# Why is the set of primitive recursive functions well defined?

The set of primitive recursive functions is defined as the smallest subset $F\subseteq \cup _{k\in \mathbb{N}} \{f:\mathbb{N}^k \rightarrow \mathbb{N}\}$, satisfying the properties

1) $F$ contains the constant zero function: $0:\mathbb{N}^0 \rightarrow \mathbb{N}$, the successor function and the projection functions

2) $F$ is closed under composition by functions

3) $F$ is closed under primitive recursion

My question is: Why can one even assume, that a set with properties 1)-3) exists, so that one can take the smallest such set ? As well, I was told, that one can construct $F$ by using hull operators, "from the bottom" and "from the top", but I'm not quite sure, about the meaning of that.

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You might want to consider accepting some answers to your questions, or point out what was insufficient in the given answers. –  Asaf Karagila Apr 22 '11 at 9:49
I'm not quite sure what you mean. Did you mean to specify exactly what I was told about hull operators and how to ? Pretty much just that what I wrote here, so I can't add anything to that. Or did you mean to point out, what was insufficient in the answers given here, at, math.SE ? I posted the question barely half an hour ago! –  temo Apr 22 '11 at 10:13
You've asked numerous questions on the website, some have gotten several answers. By the answers there is a transparent V sign, which can be used to say "This answer an answer which gives me the information I was looking for, and it does so the best from the offered answers.", you should choose such to at least some of your questions. It is also customary to upvote answers that were given to your questions. –  Asaf Karagila Apr 22 '11 at 10:19
ah, I see what you mean. sorry, I didn't get round to log in to math.SE for some time. I fixed it now. –  temo Apr 22 '11 at 10:21

The set $\cup _{k\in \mathbb{N}} \{f:\mathbb{N}^k \rightarrow \mathbb{N}\}$ satisfies these properties.

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This smallest subset is given by the intersection of all sets with these properties.

[Edit in response to the comment:]

"Hull operator" in this context is another term for "closure operator". For instance, the hull (or closure) operator for composition of functions applied to any set of functions yields the set of all (finite) compositions of these functions (including the functions themselves). This set is evidently closed under composition. This definition describes the hull operator "from the bottom": starting with the given set of functions, and constructing more and more functions by composition to build up a set closed under composition. But the same operator can equivalently be defined to yield the smallest set of functions containing the given set of functions and closed under composition. This definition describes the operator "from the top": You take an enormous overkill of sets (including the entire set of all functions) and intersect all of them to whittle them down to just the ones you need for the closure. Hope that makes it clearer.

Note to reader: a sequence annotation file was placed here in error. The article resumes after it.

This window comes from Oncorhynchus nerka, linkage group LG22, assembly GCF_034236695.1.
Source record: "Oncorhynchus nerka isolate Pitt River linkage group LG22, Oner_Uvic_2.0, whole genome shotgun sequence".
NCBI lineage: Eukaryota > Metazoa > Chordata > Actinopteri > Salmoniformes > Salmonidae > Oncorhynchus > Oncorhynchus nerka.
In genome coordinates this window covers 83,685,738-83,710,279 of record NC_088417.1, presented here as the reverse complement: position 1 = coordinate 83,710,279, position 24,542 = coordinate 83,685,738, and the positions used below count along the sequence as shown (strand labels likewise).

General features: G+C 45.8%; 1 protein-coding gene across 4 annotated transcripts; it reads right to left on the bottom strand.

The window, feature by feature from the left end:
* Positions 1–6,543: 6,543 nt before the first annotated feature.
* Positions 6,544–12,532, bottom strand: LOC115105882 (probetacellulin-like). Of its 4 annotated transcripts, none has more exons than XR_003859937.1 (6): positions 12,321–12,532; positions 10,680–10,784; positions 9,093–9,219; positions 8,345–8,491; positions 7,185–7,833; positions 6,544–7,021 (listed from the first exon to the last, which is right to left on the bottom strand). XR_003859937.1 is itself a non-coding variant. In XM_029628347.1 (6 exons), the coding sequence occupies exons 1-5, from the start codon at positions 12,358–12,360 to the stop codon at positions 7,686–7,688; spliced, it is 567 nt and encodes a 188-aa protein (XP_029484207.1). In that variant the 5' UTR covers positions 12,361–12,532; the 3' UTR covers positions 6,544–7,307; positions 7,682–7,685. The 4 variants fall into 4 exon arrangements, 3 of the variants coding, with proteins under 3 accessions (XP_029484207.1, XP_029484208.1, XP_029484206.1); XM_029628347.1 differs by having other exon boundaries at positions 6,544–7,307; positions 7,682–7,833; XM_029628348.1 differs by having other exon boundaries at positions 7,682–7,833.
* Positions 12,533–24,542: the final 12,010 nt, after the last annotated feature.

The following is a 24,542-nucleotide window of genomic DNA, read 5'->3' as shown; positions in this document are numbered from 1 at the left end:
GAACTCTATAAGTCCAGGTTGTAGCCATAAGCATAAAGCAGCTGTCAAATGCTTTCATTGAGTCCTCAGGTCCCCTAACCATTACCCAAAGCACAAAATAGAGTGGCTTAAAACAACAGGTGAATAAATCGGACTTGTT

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yes, but it could be, that there are no sets, that satisfy 1)-3), so I would be intersecting over the empty set, and in that case $F$ wouldn't be well defined, I think. How do I show that there exists at least one non-empty set, that satisfies 1)-3) –  temo Apr 22 '11 at 10:11
Sorry, I see now that I'd misread the question -- I thought you were asking how we know there's a smallest such set, but I see now you were in fact asking how we know there is such a set. That's answered by @aaa's answer. –  joriki Apr 22 '11 at 10:32
As a side question, would you perhaps know, what was meant by the construction by hull operators and the construction "from the top/bottom" ? –  temo Apr 22 '11 at 10:47
joriki: Out of sheer curiosity, what is your field of research? –  Asaf Karagila Apr 22 '11 at 11:00
@Asaf: None specifically, currently -- I studied theoretical physics, did some lattice gauge theory and quantum chemistry, and then concentrated on politics for the last $5$ or so years and am now going back to math and physics. Out of sheer curiosity, what made you wonder? :-) –  joriki Apr 22 '11 at 11:06